the DoJ does in fact answer to the President, and that its his call to make.

            Thank you for ceding my point in its entirety.

            Will the revolution be easier if we HR each other a lot?

            by JesseCW on Tue Mar 08, 2011 at 10:25:13 AM PST

            [ Parent ]

            •  True in part (0+ / 0-)

              I think the President can veto a prosecution but he can't order one -- the DOJ lawyers have independent responsibilities to the Court.  Here, the President's comments mooted the issue, but it's still not certain whether there would have or could have been prosecutions that Obama blocked.

              Regardless of whose call it is to make, I'm not willing to infer bad faith from outcomes, without a more fulsome discussion of the underlying legal arguments.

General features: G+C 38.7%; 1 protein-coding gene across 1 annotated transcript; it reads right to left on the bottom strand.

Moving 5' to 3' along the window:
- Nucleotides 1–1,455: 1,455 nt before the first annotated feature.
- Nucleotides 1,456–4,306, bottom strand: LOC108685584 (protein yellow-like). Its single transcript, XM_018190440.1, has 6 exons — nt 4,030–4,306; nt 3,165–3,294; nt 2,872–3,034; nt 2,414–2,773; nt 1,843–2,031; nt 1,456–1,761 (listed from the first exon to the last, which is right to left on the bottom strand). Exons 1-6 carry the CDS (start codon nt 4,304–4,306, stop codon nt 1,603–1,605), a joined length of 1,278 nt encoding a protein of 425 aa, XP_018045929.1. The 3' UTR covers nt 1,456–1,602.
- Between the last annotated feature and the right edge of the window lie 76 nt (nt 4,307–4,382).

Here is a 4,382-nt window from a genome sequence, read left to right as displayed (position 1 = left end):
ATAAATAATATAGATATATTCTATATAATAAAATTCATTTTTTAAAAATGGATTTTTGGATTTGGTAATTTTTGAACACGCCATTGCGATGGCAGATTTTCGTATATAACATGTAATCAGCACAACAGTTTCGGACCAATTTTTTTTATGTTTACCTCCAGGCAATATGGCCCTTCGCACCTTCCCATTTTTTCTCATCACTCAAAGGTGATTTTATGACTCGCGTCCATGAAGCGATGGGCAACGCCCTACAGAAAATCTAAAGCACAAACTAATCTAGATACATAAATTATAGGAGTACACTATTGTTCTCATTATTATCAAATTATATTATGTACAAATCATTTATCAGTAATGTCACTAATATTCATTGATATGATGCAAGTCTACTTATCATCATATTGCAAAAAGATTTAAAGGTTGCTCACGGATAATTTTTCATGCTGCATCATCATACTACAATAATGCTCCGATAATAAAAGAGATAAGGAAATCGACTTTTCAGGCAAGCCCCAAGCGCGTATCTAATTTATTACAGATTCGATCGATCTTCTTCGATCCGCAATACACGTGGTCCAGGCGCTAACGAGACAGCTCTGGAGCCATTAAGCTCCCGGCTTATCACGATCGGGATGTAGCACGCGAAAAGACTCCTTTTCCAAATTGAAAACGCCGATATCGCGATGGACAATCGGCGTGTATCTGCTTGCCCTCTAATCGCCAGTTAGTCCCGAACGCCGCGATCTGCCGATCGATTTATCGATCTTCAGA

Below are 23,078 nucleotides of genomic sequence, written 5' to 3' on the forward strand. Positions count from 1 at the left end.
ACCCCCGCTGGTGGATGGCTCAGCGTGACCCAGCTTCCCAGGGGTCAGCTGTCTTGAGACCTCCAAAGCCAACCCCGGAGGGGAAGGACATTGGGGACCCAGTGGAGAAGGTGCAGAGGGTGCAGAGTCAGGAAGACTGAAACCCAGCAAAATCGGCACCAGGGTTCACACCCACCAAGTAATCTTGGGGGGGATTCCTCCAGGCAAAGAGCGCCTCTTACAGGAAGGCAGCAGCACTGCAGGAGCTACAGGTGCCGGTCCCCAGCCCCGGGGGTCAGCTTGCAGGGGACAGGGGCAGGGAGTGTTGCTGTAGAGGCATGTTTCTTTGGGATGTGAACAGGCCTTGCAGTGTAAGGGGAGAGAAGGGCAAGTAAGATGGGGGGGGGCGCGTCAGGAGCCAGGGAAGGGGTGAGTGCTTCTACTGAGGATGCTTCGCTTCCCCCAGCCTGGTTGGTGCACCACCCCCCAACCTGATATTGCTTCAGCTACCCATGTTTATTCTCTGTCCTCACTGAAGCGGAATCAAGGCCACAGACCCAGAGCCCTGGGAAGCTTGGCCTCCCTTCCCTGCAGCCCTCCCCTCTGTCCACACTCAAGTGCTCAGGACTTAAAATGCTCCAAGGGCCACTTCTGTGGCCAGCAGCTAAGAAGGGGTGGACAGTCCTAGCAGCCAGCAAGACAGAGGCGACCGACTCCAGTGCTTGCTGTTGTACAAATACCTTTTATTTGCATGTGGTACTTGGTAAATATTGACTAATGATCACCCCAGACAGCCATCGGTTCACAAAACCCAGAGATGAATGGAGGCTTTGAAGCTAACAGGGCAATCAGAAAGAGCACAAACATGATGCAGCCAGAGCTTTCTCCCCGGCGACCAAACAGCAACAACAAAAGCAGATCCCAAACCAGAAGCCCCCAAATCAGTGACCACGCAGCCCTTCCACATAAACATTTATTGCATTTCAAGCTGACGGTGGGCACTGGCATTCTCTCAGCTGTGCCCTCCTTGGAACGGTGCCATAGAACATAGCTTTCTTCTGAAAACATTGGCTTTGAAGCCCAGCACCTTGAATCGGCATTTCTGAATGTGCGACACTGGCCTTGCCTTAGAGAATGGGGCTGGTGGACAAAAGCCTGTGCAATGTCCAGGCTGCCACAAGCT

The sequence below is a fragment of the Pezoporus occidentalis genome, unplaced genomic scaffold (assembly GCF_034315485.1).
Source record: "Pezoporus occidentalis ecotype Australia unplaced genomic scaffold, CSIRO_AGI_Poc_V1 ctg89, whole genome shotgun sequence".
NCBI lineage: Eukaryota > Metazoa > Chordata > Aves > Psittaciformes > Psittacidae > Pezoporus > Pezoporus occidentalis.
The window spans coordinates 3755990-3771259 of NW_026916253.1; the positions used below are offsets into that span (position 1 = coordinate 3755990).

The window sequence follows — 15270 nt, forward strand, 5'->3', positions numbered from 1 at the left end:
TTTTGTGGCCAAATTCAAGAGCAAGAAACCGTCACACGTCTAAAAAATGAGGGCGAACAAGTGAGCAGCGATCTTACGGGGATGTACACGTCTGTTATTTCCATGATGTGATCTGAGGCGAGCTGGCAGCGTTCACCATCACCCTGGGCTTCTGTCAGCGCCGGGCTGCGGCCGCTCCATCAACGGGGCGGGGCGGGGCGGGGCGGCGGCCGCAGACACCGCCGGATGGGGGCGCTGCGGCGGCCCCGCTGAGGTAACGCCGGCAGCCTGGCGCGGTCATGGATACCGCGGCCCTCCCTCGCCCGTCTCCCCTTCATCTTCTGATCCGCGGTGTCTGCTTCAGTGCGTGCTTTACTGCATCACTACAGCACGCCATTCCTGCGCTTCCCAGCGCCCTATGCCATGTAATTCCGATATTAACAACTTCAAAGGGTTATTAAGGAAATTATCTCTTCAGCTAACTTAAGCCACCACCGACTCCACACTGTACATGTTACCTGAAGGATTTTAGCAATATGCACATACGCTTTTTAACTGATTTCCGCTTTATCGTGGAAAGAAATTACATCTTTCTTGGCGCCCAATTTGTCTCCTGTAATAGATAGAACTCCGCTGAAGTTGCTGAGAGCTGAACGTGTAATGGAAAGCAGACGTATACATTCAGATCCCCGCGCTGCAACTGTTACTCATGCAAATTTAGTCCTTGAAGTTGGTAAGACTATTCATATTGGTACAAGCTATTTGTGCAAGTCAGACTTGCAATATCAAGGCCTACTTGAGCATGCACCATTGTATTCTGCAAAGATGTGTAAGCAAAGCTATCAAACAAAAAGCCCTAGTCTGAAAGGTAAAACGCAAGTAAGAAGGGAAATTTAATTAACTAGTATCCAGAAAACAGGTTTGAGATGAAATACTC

"This world demands the qualities of youth: not a time of life but a state of mind[.]" -- Robert F. Kennedy

              by Loge on Tue Mar 08, 2011 at 10:45:01 AM PST

              [ Parent ]

          •  Are you serious? (5+ / 0-)
            Obama made the right call
            I think we need to learn to distinguish between Justice and Vengeance.

            I think we need to learn to distinguish between bullshit and the rule of law.

          •  Sweeping torture under the rug (2+ / 0-)
            Recommended by:
            greeseyparrot, MrJayTee

            is a crime itself.  Obama put himself in the dock with that "looking forward" bullshit.

            You may think that. I couldn't possibly comment.-- Francis Urqhart

            by Johnny Q on Tue Mar 08, 2011 at 12:48:20 PM PST

            [ Parent ]

            •  The duty to prosecute (0+ / 0-)